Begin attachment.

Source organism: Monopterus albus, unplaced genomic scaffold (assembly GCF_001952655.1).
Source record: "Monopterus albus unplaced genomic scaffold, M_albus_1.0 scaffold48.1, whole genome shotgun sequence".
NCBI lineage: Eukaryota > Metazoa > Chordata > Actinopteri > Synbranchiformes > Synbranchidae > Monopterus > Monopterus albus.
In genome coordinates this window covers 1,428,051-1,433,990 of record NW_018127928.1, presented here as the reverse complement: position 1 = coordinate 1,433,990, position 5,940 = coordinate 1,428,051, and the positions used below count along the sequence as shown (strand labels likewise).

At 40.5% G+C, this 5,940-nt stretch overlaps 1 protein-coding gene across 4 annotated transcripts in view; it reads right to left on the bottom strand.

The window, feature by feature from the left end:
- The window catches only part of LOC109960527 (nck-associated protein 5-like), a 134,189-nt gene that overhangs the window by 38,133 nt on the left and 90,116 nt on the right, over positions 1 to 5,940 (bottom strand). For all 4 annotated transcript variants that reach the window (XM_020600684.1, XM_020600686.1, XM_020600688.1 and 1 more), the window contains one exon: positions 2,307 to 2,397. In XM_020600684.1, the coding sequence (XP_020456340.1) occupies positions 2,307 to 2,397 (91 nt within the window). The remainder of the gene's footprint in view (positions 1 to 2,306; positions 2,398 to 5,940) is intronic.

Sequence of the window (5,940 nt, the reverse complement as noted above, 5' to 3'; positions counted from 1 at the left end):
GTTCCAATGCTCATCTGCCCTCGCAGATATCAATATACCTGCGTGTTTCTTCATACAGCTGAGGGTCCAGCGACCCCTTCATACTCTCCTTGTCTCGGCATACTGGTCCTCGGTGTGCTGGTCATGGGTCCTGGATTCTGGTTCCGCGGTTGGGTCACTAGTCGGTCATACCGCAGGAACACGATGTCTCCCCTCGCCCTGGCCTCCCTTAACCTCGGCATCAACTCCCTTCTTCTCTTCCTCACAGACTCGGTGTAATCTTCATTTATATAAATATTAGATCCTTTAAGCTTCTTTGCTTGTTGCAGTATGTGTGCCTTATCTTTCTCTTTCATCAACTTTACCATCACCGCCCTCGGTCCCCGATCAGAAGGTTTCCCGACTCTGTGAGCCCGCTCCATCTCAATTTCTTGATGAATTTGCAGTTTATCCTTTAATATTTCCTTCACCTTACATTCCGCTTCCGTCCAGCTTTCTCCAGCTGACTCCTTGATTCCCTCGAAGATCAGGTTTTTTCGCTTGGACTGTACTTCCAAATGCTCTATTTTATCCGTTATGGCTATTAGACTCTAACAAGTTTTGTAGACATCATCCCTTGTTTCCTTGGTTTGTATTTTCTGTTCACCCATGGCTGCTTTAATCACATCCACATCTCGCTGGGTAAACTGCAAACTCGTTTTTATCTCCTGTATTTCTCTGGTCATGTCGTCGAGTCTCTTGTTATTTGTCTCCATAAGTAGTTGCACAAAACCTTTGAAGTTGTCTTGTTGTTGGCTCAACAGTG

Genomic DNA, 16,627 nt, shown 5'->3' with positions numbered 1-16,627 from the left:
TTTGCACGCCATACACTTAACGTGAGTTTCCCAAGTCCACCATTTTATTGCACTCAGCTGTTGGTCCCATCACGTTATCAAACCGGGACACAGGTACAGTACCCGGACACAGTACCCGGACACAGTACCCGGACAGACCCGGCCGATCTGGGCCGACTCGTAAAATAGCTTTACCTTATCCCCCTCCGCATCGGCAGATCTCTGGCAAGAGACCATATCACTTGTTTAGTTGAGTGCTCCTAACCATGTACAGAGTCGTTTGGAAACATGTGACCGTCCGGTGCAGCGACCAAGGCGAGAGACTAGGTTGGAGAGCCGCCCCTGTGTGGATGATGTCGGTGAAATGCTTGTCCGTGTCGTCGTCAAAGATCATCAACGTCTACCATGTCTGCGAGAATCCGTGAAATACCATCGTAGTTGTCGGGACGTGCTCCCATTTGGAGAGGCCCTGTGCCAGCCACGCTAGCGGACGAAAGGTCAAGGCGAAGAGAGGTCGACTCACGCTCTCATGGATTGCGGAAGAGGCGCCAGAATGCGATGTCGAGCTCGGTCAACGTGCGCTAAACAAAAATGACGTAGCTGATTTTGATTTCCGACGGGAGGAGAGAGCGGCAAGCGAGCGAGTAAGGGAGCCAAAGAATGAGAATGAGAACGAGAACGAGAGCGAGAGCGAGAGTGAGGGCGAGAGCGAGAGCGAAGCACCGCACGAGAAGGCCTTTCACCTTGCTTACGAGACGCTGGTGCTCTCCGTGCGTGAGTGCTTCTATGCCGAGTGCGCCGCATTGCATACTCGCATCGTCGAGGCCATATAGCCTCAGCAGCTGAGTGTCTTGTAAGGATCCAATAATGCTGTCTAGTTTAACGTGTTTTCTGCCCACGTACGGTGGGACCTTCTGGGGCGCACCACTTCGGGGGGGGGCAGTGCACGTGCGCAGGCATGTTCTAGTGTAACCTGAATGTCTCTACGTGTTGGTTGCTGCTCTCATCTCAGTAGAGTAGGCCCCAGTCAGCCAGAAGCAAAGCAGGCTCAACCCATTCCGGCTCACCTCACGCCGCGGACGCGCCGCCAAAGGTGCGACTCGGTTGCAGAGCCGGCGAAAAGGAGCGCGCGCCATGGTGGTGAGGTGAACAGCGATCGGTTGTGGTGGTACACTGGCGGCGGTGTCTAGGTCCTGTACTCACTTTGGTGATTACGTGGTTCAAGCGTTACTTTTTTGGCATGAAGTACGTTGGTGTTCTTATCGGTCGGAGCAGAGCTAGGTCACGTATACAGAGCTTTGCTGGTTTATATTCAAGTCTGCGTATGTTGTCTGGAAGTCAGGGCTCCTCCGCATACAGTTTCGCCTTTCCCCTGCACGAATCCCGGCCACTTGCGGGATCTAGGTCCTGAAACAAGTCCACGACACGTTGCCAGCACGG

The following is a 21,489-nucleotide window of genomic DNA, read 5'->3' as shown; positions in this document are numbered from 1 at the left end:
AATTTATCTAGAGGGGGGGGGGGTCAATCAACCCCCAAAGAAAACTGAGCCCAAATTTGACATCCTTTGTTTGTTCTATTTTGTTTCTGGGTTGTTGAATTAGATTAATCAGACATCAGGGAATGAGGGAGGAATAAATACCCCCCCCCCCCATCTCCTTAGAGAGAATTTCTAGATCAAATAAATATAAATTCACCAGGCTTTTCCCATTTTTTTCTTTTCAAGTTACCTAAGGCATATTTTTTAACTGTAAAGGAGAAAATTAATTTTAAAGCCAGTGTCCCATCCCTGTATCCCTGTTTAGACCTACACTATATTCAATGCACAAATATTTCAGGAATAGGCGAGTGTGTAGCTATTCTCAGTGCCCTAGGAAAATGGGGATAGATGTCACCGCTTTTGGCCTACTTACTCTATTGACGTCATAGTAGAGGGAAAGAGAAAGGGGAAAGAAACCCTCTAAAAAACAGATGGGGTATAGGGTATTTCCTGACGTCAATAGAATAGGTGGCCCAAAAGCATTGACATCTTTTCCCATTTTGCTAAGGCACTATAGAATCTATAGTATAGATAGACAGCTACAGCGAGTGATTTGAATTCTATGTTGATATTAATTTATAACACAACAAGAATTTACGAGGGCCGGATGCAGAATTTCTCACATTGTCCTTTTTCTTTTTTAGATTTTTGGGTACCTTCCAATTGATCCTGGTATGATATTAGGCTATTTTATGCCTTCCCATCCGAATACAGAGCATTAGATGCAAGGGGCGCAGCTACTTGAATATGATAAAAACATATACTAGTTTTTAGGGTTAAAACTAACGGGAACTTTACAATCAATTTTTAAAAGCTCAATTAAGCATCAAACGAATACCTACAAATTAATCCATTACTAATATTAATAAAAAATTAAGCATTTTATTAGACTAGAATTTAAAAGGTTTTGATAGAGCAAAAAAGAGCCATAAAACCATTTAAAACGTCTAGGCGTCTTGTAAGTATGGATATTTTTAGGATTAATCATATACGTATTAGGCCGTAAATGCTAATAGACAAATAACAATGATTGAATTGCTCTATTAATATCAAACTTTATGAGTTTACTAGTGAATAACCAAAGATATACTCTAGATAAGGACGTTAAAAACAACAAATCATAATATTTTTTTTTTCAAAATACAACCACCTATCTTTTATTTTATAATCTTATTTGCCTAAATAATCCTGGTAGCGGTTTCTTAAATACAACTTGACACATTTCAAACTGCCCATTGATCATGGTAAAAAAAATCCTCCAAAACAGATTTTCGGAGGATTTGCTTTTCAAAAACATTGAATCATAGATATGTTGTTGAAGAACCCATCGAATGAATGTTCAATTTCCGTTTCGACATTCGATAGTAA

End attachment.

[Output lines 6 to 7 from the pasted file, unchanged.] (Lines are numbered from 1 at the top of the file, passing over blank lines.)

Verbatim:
The window, feature by feature from the left end:
- The window catches only part of LOC109960527 (nck-associated protein 5-like), a 134,189-nt gene that overhangs the window by 38,133 nt on the left and 90,116 nt on the right, over positions 1 to 5,940 (bottom strand). For all 4 annotated transcript variants that reach the window (XM_020600684.1, XM_020600686.1, XM_020600688.1 and 1 more), the window contains one exon: positions 2,307 to 2,397. In XM_020600684.1, the coding sequence (XP_020456340.1) occupies positions 2,307 to 2,397 (91 nt within the window). The remainder of the gene's footprint in view (positions 1 to 2,306; positions 2,398 to 5,940) is intronic.